The Discus Fish Diet

Feeding Discus Fish can be challenging at times. While they have no specific nutritional preferences, and can be be fed on just about any high protein fish food, they’re often extremely cautious to new foods, and will go without eating for up to 4 weeks before accepting a new food.

This is obviously not very healthy, particularly not for younger fish, so the wise thing to do is to ask what they are being fed at the time of purchase, and then take things from there.

When trying to change their food, do not use the starving technique to get them to eat the new food, but rather feed them with a mix of the foods, and gradually change from one to the other.

The best thing to do is to, over time, get them used to a varied diet, rather than just sticing to one kind of food. So what kinds of food should be part of their diet?

Fish Flakes

Just about any will do – but it’s better to stick to a top brand one for quality control purposes. Discus Fish prefer to be fed at mid water to bottom levels, so you may have to soak and squeeze the flake food first.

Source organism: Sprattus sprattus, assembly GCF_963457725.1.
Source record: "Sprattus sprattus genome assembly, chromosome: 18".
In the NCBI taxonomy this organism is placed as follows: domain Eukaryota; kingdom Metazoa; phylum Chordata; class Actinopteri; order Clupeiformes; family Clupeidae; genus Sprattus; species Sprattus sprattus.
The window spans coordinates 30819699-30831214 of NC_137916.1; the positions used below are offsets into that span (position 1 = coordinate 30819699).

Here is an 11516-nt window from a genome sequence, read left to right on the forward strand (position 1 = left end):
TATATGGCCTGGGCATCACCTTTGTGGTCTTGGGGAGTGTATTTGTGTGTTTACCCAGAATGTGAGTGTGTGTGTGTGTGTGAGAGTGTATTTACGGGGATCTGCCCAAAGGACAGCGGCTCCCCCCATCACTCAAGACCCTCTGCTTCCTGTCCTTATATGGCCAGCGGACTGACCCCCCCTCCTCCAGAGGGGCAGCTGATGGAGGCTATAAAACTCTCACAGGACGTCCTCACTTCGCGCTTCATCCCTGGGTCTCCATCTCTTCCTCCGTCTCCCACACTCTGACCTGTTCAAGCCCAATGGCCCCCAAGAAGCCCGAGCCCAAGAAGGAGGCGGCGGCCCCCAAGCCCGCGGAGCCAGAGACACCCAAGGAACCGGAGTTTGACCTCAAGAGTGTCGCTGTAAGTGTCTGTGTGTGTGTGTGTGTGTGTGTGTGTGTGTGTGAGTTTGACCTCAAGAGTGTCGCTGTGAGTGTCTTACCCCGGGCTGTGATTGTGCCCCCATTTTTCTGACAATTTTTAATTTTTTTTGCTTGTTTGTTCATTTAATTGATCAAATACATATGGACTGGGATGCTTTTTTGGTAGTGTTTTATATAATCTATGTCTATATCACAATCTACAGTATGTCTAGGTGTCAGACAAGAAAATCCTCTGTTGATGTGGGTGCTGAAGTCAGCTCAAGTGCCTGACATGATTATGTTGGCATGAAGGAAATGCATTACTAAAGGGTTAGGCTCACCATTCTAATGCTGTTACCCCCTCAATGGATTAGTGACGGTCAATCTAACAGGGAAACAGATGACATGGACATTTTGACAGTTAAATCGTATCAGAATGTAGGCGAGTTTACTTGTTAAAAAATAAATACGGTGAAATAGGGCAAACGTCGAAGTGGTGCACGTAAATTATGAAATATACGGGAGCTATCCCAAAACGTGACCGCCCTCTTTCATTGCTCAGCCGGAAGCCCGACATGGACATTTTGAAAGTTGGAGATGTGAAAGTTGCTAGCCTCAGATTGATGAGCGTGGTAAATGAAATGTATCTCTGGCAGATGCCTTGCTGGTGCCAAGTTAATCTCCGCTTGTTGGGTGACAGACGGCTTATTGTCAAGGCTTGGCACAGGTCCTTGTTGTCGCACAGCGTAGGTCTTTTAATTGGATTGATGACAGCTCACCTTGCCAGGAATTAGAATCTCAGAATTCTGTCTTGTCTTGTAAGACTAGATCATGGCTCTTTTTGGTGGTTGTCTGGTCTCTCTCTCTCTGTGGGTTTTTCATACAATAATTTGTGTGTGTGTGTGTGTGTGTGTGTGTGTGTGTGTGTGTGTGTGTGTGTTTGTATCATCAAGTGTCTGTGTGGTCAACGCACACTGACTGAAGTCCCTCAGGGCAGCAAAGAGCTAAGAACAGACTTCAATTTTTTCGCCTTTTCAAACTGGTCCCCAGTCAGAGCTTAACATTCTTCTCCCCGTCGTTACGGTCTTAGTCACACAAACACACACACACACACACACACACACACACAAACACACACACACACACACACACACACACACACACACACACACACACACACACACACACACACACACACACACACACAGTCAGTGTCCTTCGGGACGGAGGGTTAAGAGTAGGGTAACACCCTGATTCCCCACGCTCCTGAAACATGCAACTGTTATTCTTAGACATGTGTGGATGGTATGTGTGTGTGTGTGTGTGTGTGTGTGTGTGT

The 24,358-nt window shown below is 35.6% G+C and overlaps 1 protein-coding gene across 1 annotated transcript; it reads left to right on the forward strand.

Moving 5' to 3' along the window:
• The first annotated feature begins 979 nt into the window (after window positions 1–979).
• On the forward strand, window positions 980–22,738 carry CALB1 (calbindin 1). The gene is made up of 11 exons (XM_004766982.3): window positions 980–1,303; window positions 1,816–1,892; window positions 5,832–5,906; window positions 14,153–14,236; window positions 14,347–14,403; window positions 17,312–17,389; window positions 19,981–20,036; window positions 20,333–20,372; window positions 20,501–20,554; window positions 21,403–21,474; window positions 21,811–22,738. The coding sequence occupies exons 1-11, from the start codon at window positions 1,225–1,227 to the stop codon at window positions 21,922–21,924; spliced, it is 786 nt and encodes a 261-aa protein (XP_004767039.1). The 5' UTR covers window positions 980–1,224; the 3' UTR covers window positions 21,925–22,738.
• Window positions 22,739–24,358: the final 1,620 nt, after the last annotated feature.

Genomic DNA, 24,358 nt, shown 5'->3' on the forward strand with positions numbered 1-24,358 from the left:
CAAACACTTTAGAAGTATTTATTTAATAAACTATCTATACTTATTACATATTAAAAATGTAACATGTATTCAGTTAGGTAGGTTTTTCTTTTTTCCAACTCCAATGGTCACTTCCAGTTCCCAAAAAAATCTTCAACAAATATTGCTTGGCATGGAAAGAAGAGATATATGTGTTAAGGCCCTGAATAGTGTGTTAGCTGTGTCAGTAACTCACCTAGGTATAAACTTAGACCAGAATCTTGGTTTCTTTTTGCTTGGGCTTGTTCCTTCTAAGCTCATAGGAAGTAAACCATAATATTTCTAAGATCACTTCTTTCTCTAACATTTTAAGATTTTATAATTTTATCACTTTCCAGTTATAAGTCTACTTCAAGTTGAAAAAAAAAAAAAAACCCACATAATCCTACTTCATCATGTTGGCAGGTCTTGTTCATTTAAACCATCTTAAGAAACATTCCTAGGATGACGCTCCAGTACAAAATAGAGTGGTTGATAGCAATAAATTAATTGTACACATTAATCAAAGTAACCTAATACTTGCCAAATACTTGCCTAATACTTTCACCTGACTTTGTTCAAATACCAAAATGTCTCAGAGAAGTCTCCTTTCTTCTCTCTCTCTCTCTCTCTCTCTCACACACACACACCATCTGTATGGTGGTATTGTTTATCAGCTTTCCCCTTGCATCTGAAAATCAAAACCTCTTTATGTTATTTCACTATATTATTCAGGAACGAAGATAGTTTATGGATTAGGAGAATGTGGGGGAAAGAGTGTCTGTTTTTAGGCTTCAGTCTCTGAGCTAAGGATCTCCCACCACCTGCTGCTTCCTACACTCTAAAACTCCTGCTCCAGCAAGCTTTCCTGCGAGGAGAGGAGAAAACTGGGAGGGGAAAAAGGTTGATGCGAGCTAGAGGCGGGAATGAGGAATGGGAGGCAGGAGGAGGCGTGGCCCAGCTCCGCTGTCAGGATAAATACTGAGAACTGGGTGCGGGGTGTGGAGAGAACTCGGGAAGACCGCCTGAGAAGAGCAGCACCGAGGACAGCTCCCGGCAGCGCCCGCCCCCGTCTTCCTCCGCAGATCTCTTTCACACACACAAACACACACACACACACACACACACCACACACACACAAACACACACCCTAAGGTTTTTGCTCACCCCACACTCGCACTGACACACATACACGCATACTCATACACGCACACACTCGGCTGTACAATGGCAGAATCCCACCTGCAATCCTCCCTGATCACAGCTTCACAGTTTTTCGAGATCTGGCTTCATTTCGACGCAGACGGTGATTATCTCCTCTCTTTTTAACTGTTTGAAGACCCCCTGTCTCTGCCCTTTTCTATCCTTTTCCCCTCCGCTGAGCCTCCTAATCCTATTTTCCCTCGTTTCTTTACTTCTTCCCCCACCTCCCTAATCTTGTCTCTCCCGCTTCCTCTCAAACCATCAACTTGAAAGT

Bloodworm

Definately a firm favorite with the discus fish, which can and should be used once daily. Make sure you use frozen irradiated worms, because there’s less chance of them having parasites in them.

Brine Shrimp

Discus Fish love frozen brine shrimp, and they contain important vitamins and minerals that will enhance the colour of the discus fish, and keep them in a good overall shape. Defrost and rinse them before feeding.

Granules and Freeze Dried

On this one you’re spoilt for choise, and they are all good for Discus Fish food. It’s a good idea, however, to stick to the top makes (like Tetra Bits) to ensure good quality. Some of the cheaper brands can cause bloating and constpation, because they absorb water, and expand when the fish have eaten them.

Foods to avoid

Beef heart or pork heart has traditionally been fed to Discus Fish to promote good colouration and fast growth – but there’s issues with feeding your discus a diet high in mammalian protein. Also, live foods should be avoided as the health risks involved in using them far outweigh the benefits.

Sticking to the menu above is well better – it’s simply not worth taking the risk.

General feeding tips

As a rule of thumb – it’s better to feed too little than too much – if you’re not sure how much food to give. Discus Fish are slow eaters that will graze and pick at their food, and should be allowed to do so at their own pace. 5-10 minutes is usually enough for them to eat well. If they are less than that you may want to feed a bit more – but be careful not to overfeed them – because this will affect the water conditions in a negative way.

Rebecca R. Ammons

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